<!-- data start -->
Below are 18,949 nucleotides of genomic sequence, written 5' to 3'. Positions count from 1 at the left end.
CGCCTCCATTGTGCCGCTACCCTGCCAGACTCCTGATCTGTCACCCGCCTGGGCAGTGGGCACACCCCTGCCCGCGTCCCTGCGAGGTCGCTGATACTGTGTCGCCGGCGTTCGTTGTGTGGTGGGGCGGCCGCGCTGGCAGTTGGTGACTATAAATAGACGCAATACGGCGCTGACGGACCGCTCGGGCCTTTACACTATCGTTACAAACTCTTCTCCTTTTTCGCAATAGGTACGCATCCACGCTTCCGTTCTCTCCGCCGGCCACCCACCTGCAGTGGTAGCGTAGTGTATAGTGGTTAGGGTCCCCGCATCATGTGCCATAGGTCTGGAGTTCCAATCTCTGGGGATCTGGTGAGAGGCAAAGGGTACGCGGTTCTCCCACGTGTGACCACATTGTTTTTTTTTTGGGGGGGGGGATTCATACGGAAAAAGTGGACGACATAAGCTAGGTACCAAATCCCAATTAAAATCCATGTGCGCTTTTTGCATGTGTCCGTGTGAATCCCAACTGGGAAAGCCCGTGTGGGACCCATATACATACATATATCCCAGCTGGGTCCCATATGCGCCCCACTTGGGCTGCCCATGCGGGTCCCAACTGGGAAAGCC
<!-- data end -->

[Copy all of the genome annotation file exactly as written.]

Below are 18,949 nucleotides of genomic sequence, written 5' to 3'. Positions count from 1 at the left end.
CGCCTCCATTGTGCCGCTACCCTGCCAGACTCCTGATCTGTCACCCGCCTGGGCAGTGGGCACACCCCTGCCCGCGTCCCTGCGAGGTCGCTGATACTGTGTCGCCGGCGTTCGTTGTGTGGTGGGGCGGCCGCGCTGGCAGTTGGTGACTATAAATAGACGCAATACGGCGCTGACGGACCGCTCGGGCCTTTACACTATCGTTACAAACTCTTCTCCTTTTTCGCAATAGGTACGCATCCACGCTTCCGTTCTCTCCGCCGGCCACCCACCTGCAGTGGTAGCGTAGTGTATAGTGGTTAGGGTCCCCGCATCATGTGCCATAGGTCTGGAGTTCCAATCTCTGGGGATCTGGTGAGAGGCAAAGGGTACGCGGTTCTCCCACGTGTGACCACATTGTTTTTTTTTTGGGGGGGGGGATTCATACGGAAAAAGTGGACGACATAAGCTAGGTACCAAATCCCAATTAAAATCCATGTGCGCTTTTTGCATGTGTCCGTGTGAATCCCAACTGGGAAAGCCCGTGTGGGACCCATATACATACATATATCCCAGCTGGGTCCCATATGCGCCCCACTTGGGCTGCCCATGCGGGTCCCAACTGGGAAAGCC